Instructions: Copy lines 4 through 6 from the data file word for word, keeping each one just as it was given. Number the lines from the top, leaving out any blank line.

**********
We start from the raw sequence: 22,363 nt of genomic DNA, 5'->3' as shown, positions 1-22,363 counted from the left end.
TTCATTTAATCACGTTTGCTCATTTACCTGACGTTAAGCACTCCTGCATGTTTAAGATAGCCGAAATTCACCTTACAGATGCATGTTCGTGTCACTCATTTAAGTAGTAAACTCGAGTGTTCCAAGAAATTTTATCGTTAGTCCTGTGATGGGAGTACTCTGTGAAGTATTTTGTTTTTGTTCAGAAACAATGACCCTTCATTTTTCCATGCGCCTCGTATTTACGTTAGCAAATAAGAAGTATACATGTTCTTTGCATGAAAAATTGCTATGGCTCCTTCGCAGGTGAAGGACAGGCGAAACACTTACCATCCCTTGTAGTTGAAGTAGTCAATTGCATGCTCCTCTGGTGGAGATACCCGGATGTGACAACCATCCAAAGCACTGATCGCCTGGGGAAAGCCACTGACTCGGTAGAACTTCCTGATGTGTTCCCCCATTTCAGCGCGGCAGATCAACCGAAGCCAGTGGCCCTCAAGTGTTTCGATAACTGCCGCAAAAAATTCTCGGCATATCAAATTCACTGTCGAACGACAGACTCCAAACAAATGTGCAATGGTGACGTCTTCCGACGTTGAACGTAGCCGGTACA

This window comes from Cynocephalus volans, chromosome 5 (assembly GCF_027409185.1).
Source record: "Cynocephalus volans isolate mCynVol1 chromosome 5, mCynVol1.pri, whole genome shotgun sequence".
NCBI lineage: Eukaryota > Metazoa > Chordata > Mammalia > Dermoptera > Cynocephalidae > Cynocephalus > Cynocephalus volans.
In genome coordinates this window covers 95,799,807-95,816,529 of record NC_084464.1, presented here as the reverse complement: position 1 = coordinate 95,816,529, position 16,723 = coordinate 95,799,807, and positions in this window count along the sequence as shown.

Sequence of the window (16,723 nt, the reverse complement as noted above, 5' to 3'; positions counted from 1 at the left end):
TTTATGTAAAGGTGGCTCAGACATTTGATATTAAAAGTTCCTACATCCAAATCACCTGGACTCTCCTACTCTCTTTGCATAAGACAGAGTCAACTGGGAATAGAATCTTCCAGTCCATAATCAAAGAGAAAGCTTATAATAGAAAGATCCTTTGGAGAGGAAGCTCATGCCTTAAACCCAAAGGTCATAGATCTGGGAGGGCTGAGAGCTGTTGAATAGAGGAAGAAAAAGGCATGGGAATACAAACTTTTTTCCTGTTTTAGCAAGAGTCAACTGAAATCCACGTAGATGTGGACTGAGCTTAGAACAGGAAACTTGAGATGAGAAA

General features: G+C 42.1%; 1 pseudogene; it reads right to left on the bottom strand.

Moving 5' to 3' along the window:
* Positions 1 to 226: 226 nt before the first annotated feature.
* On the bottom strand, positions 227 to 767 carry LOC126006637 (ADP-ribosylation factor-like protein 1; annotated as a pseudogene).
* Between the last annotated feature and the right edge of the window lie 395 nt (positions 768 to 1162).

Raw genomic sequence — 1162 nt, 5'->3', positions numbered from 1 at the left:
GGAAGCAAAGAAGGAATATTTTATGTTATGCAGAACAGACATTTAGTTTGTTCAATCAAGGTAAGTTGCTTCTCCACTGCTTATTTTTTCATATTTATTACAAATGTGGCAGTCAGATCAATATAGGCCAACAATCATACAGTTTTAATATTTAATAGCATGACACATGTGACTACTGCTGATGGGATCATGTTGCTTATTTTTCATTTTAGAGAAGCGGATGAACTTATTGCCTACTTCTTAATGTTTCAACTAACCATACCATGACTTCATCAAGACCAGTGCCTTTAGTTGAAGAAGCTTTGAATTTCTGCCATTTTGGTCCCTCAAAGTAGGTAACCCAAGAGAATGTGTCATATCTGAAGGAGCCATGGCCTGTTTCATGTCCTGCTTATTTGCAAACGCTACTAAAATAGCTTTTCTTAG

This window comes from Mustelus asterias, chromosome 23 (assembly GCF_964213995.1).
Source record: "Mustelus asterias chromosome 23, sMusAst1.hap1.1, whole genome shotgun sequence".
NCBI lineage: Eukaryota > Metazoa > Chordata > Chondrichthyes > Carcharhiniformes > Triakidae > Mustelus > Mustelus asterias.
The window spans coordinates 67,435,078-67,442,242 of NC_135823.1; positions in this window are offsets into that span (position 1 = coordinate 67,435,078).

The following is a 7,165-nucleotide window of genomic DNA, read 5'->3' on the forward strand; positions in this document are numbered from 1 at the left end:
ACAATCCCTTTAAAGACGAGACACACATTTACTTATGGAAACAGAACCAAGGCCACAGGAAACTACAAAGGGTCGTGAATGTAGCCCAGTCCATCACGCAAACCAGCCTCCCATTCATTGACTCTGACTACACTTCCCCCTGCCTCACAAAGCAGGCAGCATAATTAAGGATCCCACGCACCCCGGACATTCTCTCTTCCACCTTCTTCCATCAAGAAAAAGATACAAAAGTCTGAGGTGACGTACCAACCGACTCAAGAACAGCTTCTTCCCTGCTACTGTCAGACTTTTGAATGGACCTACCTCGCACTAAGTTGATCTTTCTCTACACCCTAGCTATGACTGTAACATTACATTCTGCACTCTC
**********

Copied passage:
Source record: "Cynocephalus volans isolate mCynVol1 chromosome 5, mCynVol1.pri, whole genome shotgun sequence".
NCBI lineage: Eukaryota > Metazoa > Chordata > Mammalia > Dermoptera > Cynocephalidae > Cynocephalus > Cynocephalus volans.
In genome coordinates this window covers 95,799,807-95,816,529 of record NC_084464.1, presented here as the reverse complement: position 1 = coordinate 95,816,529, position 16,723 = coordinate 95,799,807, and positions in this window count along the sequence as shown.